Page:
Traveling as much as I do, I have learned that airports don’t have to be the worst, most stressful place to be during a delayed flight. Sure, I could wax poetic about my top five favorite airports and of course the least favorite airports, but I think anyone who flies has those lists ready for conversation. I am writing this post to highlight one particular occasion that occurred a few weeks ago and how it impacted not only my day and night, but most importantly my personal relationships at home.
Those of you in the U.S., have probably heard about the Delta Airlines delays that affected the whole country in April of this year. If you didn’t hear about it, it might be due to the other airline controversies that took over the news. I fly pretty regularly and was headed home on a Thursday evening traveling from Atlanta to Boston. As soon as the weather turned for the worse earlier that day, the delays started piling up. When I arrived at the airport, my flight was already delayed and scheduled to leave 5 hours later so I figured I may as well make myself comfortable and get a bite to eat. As I walked into the Terminal, I saw more people and longer lines than I have ever seen in Atlanta (and that’s saying a lot for such a very busy airport), so I knew it was going to be a long night.
I got through security and located my gate and the closest restaurant. As I sat down to order, I listened to all the chatter from everyone around me. Eventually, I ended up getting into a great conversation with the person sitting next to me. Within a few minutes, we found that we both had the same job title but at different companies in the Northeast. Immediately we shared business stories, some strategies about how we handle varying situations, and overall the conversation was going great.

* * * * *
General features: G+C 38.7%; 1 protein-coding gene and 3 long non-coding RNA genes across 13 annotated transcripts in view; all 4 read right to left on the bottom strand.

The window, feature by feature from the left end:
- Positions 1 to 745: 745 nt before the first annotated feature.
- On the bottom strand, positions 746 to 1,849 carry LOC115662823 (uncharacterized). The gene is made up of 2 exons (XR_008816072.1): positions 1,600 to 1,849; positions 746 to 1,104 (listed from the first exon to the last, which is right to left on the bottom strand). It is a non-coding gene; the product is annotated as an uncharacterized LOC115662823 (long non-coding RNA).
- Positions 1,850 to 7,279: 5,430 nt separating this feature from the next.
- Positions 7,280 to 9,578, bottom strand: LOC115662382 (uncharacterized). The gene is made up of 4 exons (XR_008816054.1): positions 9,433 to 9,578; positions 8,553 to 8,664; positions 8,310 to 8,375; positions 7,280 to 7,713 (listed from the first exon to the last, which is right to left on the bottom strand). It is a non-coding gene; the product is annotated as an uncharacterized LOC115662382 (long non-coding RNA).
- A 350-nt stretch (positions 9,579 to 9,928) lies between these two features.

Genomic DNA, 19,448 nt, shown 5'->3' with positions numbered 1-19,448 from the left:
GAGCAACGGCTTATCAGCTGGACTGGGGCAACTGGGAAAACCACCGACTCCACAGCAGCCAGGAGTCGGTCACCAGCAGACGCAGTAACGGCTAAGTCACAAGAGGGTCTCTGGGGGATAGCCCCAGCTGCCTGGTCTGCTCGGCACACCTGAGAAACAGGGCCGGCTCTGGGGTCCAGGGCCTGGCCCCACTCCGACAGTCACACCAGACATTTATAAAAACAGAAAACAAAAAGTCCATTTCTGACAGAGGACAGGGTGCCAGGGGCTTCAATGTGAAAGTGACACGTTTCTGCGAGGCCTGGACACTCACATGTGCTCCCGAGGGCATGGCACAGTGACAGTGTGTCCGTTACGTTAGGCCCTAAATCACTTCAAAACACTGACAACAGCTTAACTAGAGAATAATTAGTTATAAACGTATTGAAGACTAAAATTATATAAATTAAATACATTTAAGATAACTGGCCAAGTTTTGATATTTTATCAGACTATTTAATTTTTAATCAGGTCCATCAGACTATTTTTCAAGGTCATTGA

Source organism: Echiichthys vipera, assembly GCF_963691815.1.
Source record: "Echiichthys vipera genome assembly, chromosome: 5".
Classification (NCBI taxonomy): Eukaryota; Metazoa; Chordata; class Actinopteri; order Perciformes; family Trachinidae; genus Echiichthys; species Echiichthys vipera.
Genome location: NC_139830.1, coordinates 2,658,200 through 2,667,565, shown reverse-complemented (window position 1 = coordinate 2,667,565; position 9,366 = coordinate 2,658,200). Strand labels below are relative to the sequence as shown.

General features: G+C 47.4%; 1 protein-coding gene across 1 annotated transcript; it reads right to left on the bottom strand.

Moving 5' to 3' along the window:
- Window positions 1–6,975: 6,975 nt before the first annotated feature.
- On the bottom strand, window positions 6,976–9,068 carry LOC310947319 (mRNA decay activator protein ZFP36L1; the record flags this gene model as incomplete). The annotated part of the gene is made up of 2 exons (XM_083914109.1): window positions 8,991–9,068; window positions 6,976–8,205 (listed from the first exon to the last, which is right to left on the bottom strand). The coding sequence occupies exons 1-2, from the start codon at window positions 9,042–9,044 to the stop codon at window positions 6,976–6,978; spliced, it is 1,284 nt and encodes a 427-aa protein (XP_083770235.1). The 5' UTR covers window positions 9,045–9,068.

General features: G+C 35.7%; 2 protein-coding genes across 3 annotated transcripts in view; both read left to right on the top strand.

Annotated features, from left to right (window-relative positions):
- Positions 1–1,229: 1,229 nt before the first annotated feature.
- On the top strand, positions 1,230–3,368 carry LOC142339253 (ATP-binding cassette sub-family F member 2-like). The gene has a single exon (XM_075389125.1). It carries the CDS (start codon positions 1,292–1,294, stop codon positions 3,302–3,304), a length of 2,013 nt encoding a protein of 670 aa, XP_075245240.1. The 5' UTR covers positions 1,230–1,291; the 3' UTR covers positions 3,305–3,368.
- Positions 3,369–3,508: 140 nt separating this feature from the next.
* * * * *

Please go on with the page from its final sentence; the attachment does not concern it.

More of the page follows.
When we were out of business topics, we started talking about family and how we were both excited to get home to see them (whenever that may be due to the delays). It turned out that he and I had daughters of similar age (9 and 10). After going through some of our fun anecdotal stories, sharing pictures of our kids and so on, the conversation turned to a computer game called Minecraft - a virtual world where the player either joins in an existing location or builds their own version. Since I have an older son who played this years ago I was familiar with it, but had never understood the draw to it. I found the graphics weren’t nearly as nice as other games, the directions were sometimes difficult to understand, and overall I was unable to understand why my son was wasting so much time playing it. But my newly found friend had a whole different outlook. He saw tremendous benefits from this game and was more than happy to explain them to me. I was fascinated that there was so much more to it than I ever knew, such as how a young person can develop insights into their physical worlds as well as even some basic Project Management techniques.
As the dinner ended and we parted ways, I knew I had to learn more about this game and see if my daughter knew anything about what he was talking about. Eighteen hours later as I arrived home, right about the same time my daughter did from school (yes, the flight delays were indeed brutal enough to push my arrival home by a day), I started asking questions about the game. I was mesmerized by how much she knew and how to play it. She has a whole virtual world she created and plays in with a good friend. Since that day, she has even creatively built a house out of blocks to my specifications in her virtual world.